0
\$\begingroup\$

I am reading a paper "Static Implementation of QDI Asynchronous Primitives" by P. Maurine, J.B. Rigaud, F. Bouesse, G. Sicard, and M. Renaudin.

They designed a cell library using AO222 gate, What is that exactly? Can anyone point to any document that shed a bit of light on this "AO222" term which I never heard of.

\$\endgroup\$
3
\$\begingroup\$

AO222 just means And-Or 2 2 2 which logically means: 3 2-input ands feeding into 1 3-input or.

Most inverting complex gates are actually implemented in a single CMOS stage, but non-inverting gates, like the one you mention, need at least two stages. AO222 is most likely made from a AOI222 and an inverter.

AOI222 = 3 2-input ands feeding into one 3-input or feeding into an inverter. Implemented usually with a single stage complex CMOS gate.

Other examples are OAI32 (or and invert) or ao21 (the one just converts into skipping the first stage, so a single input goes to the or, the other two inputs go into an and gate, then the or).

Below is a picture with a few logic diagrams to help explain: a few complex gate examples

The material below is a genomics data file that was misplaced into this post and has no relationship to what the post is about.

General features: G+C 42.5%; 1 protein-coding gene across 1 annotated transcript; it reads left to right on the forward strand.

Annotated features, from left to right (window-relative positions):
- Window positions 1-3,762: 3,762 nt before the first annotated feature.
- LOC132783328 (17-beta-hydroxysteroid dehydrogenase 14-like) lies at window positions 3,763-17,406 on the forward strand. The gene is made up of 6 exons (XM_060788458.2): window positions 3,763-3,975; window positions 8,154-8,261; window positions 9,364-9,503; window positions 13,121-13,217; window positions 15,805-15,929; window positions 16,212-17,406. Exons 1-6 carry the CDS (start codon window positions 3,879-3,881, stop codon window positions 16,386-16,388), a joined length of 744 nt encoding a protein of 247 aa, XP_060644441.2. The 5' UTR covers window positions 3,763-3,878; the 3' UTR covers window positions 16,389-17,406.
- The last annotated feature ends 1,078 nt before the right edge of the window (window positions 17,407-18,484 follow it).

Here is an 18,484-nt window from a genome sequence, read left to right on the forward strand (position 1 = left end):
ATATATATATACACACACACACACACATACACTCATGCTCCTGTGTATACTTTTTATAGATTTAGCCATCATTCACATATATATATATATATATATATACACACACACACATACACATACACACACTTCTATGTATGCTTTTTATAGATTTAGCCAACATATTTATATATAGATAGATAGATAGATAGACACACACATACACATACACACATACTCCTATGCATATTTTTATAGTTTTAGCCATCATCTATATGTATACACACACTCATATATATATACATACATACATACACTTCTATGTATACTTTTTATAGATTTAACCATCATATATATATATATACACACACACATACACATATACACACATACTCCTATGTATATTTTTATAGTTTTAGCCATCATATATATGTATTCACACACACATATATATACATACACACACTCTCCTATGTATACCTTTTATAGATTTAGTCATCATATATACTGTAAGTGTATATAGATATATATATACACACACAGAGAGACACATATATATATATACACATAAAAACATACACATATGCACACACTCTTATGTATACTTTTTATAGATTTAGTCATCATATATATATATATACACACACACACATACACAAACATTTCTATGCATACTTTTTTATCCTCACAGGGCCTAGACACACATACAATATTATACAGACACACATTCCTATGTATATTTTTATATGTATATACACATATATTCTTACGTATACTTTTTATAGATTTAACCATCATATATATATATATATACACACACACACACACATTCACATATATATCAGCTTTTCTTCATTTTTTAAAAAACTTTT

\$\endgroup\$
2
  • \$\begingroup\$ Ops! I got it. Now all those magic numbers make sense. Is there a reference to all these abbreviations ? I will accept your answer. \$\endgroup\$
    – Ehsan
    Jul 18 '16 at 8:45
  • 1
    \$\begingroup\$ Not as far as I know, because the naming convention becomes pretty explanatory once you get the hang of it. There is not a 'complete list' because you could technically create an AOI999 or something crazy. Of course in a single stage, such a complex gate would require a stack of 9 FET's, which is too much to function properly. But the naming convention CAN define it. \$\endgroup\$
    – jbord39
    Jul 18 '16 at 15:34

Your Answer

By clicking “Post Your Answer”, you agree to our terms of service, privacy policy and cookie policy

Not the answer you're looking for? Browse other questions tagged or ask your own question.